Noah Sandstrom, associate professor of psychology and chair of the Athletics Committee, and Alison Swain ’01, head coach of women’s tennis, have recently spearheaded a reinvigoration and institutionalization of the Faculty Affiliate Program (FAP). The program, which has existed since the 2005-06 school year, seeks to connect faculty members with athletic teams. However, Sandstrom added that “participation in [FAP] has waned.”
“We believe this [program] can have several meaningful consequences,” Sandstrom said. “For example, faculty can have a window into the extracurricular lives of their students, which may help them connect with them in the classroom.” A handful of varsity athletic teams have had successful relationships with faculty advisors for several years. A prime example, according to Sandstrom, is the women’s tennis team for which Assistant Professor of Computer Science Brent Heeringa serves as the faculty affiliate. Heeringa’s support for women’s tennis included attendance at home and away games, team dinners and even a few team practices. “It struck me as a wonderful dynamic,” Sandstrom said.
In previous years, a major problem with the program was that some faculty advisors were unsure of their duties as affiliates. But with additional support from the Dean of Faculty’s office, FAP has been rejuvenated. “[FAP] now has two lunches a semester [sponsored by the Dean of Faculty’s office] where we sit and talk about issues that have come up and new and different ways to foster involvement between the academic and athletic pieces of these students’ lives,” Swain said.
Additionally, it has been suggested that affiliates can provide informal academic advising to their teams and talk with visiting recruits about the academic experience at the College. These conversations about successful relationships have helped coaches work out how to better integrate the affiliates into their teams. “A lot of the faculty involved in [FAP] devote a lot of time to the students on the teams … [but do not] necessarily get recognition for their work,” Swain said.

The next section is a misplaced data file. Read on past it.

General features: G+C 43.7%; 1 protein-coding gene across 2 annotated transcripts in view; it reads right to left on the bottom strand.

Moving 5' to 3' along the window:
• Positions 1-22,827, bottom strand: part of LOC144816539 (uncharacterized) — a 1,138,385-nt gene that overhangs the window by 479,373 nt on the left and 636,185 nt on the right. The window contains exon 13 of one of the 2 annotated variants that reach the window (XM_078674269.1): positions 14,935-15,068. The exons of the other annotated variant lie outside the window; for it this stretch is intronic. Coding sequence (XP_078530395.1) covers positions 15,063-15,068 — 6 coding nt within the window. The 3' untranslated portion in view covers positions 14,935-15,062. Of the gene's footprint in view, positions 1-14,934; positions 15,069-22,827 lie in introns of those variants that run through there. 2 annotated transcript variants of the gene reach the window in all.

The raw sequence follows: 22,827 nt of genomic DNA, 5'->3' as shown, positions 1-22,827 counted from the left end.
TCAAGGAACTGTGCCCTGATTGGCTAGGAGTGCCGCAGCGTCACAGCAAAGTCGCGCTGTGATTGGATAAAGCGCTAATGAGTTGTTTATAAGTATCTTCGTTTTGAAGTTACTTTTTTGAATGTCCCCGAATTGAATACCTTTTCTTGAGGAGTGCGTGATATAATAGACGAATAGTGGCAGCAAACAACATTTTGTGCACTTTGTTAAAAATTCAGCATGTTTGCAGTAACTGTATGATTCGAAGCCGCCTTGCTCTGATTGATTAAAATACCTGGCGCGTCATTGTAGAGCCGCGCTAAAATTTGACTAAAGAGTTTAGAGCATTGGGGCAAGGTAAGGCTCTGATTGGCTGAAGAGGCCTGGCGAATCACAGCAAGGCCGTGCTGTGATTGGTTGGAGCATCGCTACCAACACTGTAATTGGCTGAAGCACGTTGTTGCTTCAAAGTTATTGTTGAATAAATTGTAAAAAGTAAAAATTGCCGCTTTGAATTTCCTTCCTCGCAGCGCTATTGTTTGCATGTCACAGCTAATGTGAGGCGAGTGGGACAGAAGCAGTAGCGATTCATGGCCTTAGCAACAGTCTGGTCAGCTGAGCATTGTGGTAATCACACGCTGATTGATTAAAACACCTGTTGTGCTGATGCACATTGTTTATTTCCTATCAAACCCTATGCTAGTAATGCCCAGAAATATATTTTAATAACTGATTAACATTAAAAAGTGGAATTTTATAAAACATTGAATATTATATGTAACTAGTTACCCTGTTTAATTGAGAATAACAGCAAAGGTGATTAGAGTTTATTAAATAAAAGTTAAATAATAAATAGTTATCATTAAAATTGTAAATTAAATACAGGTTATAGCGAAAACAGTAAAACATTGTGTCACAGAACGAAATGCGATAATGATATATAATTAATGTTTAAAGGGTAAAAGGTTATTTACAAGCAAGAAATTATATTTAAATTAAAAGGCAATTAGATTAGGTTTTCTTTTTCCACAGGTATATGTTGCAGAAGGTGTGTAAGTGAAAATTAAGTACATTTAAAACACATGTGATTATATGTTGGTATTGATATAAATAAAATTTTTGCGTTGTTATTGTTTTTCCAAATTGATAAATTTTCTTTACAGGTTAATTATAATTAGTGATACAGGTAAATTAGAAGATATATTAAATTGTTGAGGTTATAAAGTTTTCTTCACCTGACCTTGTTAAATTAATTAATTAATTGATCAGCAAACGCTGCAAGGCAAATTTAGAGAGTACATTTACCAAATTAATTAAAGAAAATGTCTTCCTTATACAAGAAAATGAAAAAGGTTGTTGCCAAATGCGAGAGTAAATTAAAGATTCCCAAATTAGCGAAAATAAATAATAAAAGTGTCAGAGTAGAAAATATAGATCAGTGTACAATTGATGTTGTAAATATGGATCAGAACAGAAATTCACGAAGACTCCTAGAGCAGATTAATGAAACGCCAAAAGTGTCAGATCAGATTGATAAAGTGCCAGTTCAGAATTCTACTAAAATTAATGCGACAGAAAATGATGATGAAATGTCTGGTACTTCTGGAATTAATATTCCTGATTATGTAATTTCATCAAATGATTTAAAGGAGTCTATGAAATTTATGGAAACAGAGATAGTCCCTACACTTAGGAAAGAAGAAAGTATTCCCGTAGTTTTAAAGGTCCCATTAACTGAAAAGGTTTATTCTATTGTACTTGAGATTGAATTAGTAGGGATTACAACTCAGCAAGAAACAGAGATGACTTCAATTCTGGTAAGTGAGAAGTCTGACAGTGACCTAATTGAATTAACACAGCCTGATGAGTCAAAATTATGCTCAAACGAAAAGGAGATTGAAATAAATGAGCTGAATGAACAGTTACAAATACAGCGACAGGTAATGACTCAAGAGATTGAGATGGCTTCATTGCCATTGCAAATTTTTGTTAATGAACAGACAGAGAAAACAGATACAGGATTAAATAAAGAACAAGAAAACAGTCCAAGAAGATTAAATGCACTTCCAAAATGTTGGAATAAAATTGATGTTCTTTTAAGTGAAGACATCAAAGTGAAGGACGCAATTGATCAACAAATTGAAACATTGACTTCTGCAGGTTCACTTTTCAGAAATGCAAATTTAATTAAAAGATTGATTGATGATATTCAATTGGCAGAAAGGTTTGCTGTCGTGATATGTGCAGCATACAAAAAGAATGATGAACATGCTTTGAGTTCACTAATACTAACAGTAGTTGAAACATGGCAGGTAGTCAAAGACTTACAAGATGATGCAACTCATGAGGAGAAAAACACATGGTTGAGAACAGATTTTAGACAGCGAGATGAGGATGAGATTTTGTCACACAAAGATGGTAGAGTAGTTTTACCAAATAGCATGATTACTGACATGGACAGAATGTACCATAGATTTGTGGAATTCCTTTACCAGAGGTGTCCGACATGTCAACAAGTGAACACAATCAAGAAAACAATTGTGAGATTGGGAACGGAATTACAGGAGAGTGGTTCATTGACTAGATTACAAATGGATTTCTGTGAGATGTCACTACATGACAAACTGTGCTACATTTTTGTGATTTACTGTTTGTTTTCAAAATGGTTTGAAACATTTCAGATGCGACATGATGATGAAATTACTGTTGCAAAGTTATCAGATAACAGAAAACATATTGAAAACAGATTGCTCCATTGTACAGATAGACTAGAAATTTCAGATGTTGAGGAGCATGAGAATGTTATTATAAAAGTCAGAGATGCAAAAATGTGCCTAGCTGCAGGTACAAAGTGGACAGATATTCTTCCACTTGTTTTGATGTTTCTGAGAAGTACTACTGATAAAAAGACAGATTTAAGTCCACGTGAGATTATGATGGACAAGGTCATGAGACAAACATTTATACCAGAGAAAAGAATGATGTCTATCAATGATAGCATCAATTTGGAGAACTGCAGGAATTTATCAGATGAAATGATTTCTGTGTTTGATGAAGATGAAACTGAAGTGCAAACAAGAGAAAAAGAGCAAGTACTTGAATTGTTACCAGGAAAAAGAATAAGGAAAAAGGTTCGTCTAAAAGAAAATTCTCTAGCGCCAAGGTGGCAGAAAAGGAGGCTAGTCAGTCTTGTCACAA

Now, faculty affiliates are listed on each team’s roster. “The majors of upperclassmen have also been added [in order to] show that these student-athletes are students first,” Swain said.
Based on the latest conversations between student-athletes and faculty advisors, “more teams are interested in establishing and cultivating these relationships,” Sandstrom said. “Some individuals seem to have the perception that the academic and athletic worlds should necessarily be separate. But this program, I believe, demonstrates that these worlds can overlap in mutually beneficial and supportive ways.”
Currently, 19 varsity teams at the College have a relationship with a faculty affiliate. “Before expanding the program, we wanted to work with the existing affiliates to better define the program, define our goals and figure out ways to best involve affiliates with teams,” Sandstrom said.
The present focus is on varsity teams, “but it is important to understand that there is no reason why other teams – intramural or club – can’t contact a faculty member – or a faculty member can’t contact a club team – and become involved in these types of ways,” Sandstrom said. FAP has also published its first newsletter and hopes to publish two to three annually in order to show what faculty affiliates have done with their teams.
FAP’s mission and purpose have largely remained the same, but there has been a “renewed sense of enthusiasm and appreciation for the benefits that can some from this type of collaboration between athletics and academics,” Sandstrom said.